6. 6. Surname 6 From the study’s results, one major problem affecting users, especially organizations relying on cloud computing was governance related issues. Mather, Kumaraswamy and Latif from their point-of- view, understand governance in computing as a user control and oversight over policies and procedures required in developing applications and acquiring information technology services. A good example of governance problem is the inadequacy of organizational control over its employees who arbitrarily use cloud computing services. Such practices were found by the researcher to raise privacy concerns and security breaches, especially in situations where some employees could go to an extent of disclosing customers’ information and leaking out organization’s information to unauthorized people requiring such information for their material gains. According to the study; Employees could be tempted to leak out confidential data of an organization to its competitors in exchange for money, especially if the organization that they worked for did not treat them fairly in terms of compensation for their services. In this regard, cloud providers should enforce the use of robust sensors and algorithms that authenticates users before accessing data stored on their servers. Such algorithms should have the capacity to analyze user data, in that, a user is allowed only to access information meant for him or his organization. Additionally, cloud computing users should understand that risk management in cloud computing is more technical. Therefore, they should help cloud computing providers to enhance the security of the data they provide to be stored in the cloud, by ensuring that adequate audit mechanisms and tools were used to encrypt and authenticate data at the organizational level. From this argument, it is evidence that both the user and the provider were to coordinate properly for the required governance to be achieved.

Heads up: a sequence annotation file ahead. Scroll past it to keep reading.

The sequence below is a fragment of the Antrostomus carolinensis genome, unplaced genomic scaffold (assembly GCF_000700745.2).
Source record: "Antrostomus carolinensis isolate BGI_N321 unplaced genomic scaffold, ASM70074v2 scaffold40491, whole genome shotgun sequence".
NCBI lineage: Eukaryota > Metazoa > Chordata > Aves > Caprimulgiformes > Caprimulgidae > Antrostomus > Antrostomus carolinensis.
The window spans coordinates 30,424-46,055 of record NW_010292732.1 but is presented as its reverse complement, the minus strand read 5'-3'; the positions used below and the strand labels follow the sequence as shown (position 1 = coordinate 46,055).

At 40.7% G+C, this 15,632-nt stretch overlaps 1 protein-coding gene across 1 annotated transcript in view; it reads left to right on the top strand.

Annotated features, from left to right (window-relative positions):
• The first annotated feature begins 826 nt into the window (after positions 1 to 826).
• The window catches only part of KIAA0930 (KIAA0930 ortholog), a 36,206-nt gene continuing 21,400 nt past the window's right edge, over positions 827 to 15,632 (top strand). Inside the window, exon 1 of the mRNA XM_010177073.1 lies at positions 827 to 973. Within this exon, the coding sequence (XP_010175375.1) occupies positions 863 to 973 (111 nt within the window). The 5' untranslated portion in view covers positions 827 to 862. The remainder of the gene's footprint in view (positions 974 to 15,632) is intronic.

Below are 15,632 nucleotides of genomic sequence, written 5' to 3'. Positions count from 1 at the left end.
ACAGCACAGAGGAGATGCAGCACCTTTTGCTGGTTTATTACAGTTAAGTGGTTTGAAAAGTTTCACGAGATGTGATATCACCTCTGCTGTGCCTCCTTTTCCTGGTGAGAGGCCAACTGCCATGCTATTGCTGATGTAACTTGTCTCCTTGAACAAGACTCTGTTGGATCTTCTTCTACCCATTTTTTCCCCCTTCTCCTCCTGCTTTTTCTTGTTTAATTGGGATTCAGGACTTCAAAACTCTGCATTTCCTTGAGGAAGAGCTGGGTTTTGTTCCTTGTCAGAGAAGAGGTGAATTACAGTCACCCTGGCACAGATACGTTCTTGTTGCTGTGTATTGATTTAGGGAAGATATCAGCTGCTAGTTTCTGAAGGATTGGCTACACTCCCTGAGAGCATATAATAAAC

7. 7. Surname 7 Apart from governance, the study also managed to reveal management of access and identity as being an area of concern in cloud offering and using cloud computing services. In this context, the research managed to establish that any user data submitted for storage to the cloud to only be accessed by authorized personnel as a way of avoiding security breaches and maintain data confidentiality. However, the researcher went ahead to establish that the framework that had been implemented by most organizations to identify and authenticate users accessing their data to incompatible with cloud computing platforms. To make the matter complicated, the study also realized that changing the framework that had been already implemented at the organizational level to make it cloud computing compatible, would not only be challenging, but expensive due to the expertise required to carry out the changeover process. As such, Cutillo, Molva and Strufe had to propose that organizations operate two frameworks, one for the organization and another one for the cloud. Their proposal, however, turned out to be unpractical due to lack of coordination between the user and the provider, in terms of the trust (Cutillo, Molva and Strufe 94). But since the area being studied was a technological one, carrying out various tests was still viable. As such, new ideas like federation identification in service-oriented architecture needed to be tested because the little available literature from previous studies had depicted federation identification to have the potential of developing a strong relationship between the service provider and the user, which could allow them to share digital identities and attributes across the domain being used at both organizational and cloud computing levels. Such a strategy would be meant to ensure that a user who sign-in to a domain used internally at the organization level could access data stored on the external-based domain running cloud services. Additionally, the new platform was not to allow multiple login using the same access codes, and therefore, it would also use the user’s internet protocol (IP) address to map the user’s location to the domain.